Brief synopsis (Goodreads): Which is more dangerous, a gun or a swimming pool? What do schoolteachers and sumo wrestlers have in common? Why do drug dealers still live with their moms? How much do parents really matter? How did the legalization of abortion affect the rate of violent crime?
These may not sound like typical questions for an economist to ask. But Steven D. Levitt is not a typical economist. He is a much-heralded scholar who studies the riddles of everyday life—from cheating and crime to sports and child-rearing—and whose conclusions turn conventional wisdom on its head.
Freakonomics is a groundbreaking collaboration between Levitt and Stephen J. Dubner, an award-winning author and journalist. They usually begin with a mountain of data and a simple question. Some of these questions concern life-and-death issues; others have an admittedly freakish quality. Thus the new field of study contained in this book: freakonomics.
Freakonomics establishes this unconventional premise: If morality represents how we would like the world to work, then economics represents how it actually does work. It is true that readers of this book will be armed with enough riddles and stories to last a thousand cocktail parties. But Freakonomics can provide more than that. It will literally redefine the way we view the modern world.
Rating: Island collection
Long story short: One of my courses this quarter is “Economics for Policy Analysis and Management”. Since the last time I took an economics class was back in high school, I decided to prep by watching an Introduction to Microeconomics course from MIT. Though often referred to as a “dismal science”, I found it pretty exciting, and it quickly became apparent that for the most part economics is an intuitive subject; I already knew more about it than I thought I did simply by having paid attention to the world around me.
While shopping for some school textbooks at the campus bookstore I came across a used copy of Freakonomics. I had heard of it before, I had even borrowed it from a friend, but never managed to get it off the back burner. Now that my curiosity was piqued, I quickly picked it up.
Freakonomics is a great read not because it breaks down complex economic theories—though it does do that—but because its goal is simply to get you to ask more questions about the world. The various scenarios all have at least one thing in common: they were responses to curious questions.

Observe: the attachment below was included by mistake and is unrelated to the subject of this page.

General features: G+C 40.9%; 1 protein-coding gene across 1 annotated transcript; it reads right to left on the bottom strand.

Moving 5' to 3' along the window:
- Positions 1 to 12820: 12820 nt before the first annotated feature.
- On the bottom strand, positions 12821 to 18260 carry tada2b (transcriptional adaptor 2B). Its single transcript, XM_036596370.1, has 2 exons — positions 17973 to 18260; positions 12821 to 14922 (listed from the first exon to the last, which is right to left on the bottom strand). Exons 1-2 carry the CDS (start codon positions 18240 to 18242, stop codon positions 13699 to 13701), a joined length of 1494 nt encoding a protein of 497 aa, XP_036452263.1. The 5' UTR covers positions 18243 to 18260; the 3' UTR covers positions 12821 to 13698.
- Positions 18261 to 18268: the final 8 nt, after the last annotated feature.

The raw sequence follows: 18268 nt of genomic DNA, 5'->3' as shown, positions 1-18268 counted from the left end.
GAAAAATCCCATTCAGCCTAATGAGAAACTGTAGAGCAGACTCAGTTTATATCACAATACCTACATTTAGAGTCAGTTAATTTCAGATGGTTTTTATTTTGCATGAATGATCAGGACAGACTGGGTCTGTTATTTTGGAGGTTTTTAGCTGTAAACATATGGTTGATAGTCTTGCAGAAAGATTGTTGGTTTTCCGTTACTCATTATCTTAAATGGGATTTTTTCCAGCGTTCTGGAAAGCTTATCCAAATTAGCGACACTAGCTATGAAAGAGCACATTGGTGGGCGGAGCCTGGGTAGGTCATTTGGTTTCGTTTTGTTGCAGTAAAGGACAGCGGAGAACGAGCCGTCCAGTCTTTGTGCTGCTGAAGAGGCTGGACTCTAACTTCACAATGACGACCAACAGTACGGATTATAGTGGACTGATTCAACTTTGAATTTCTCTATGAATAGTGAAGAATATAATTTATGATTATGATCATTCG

For example, how are real estate agents like members of the Ku Klux Klan? Doesn’t seem like they’d have anything in common, but turns out both use information asymmetry to their advantage. Information asymmetry simply means that in a given transaction, one party knows more or has better information than the other. In the case of real estate agents, they know more about selling houses than their clients (otherwise why would you hire one?). They use that information to their advantage: when selling a client’s home they often encourage them to take the first decent offer; however when selling their own homes they keep the house on the market for an average of ten more days, and hold out for the best offer.
Members of the Ku Klux Klan similarly used information to their advantage. They created code words, secret passwords, nicknames for their leaders, and more. Members of the Klan were in the “in crowd” and so were privy to this information. To outsiders however, the lack of knowledge about Klan dealings was intimidating. Only when the information asymmetry was eliminated by making it public—thanks to the work of an undercover agent—did the fear slowly abate.
Real estate agents and the Ku Klux Klan are just two of the many interesting subjects tackled by the authors of Freakonomics. It’s a great book that is likely to expand your worldview; I highly recommend it.
Is it already on your TRL? If you’ve read it, what did you think? Let me know!